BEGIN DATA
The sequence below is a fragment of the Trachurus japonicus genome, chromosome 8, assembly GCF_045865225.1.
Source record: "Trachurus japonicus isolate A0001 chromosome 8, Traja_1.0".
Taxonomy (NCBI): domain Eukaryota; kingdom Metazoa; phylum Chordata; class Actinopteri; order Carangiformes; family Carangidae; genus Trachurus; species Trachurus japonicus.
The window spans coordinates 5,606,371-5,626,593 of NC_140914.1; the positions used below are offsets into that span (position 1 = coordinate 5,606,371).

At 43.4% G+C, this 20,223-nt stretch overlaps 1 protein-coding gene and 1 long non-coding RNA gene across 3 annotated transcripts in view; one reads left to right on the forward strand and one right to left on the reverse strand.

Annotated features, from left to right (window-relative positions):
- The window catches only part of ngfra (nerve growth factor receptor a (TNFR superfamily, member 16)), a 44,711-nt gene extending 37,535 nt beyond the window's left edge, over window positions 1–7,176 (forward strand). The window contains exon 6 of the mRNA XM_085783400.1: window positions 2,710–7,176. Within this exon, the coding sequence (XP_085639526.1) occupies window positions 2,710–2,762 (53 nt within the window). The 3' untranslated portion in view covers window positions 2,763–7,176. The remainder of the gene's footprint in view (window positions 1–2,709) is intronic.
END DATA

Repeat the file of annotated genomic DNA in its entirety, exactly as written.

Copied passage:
The sequence below is a fragment of the Trachurus japonicus genome, chromosome 8, assembly GCF_045865225.1.
Source record: "Trachurus japonicus isolate A0001 chromosome 8, Traja_1.0".
Taxonomy (NCBI): domain Eukaryota; kingdom Metazoa; phylum Chordata; class Actinopteri; order Carangiformes; family Carangidae; genus Trachurus; species Trachurus japonicus.
The window spans coordinates 5,606,371-5,626,593 of NC_140914.1; the positions used below are offsets into that span (position 1 = coordinate 5,606,371).

At 43.4% G+C, this 20,223-nt stretch overlaps 1 protein-coding gene and 1 long non-coding RNA gene across 3 annotated transcripts in view; one reads left to right on the forward strand and one right to left on the reverse strand.

Annotated features, from left to right (window-relative positions):
- The window catches only part of ngfra (nerve growth factor receptor a (TNFR superfamily, member 16)), a 44,711-nt gene extending 37,535 nt beyond the window's left edge, over window positions 1–7,176 (forward strand). The window contains exon 6 of the mRNA XM_085783400.1: window positions 2,710–7,176. Within this exon, the coding sequence (XP_085639526.1) occupies window positions 2,710–2,762 (53 nt within the window). The 3' untranslated portion in view covers window positions 2,763–7,176. The remainder of the gene's footprint in view (window positions 1–2,709) is intronic.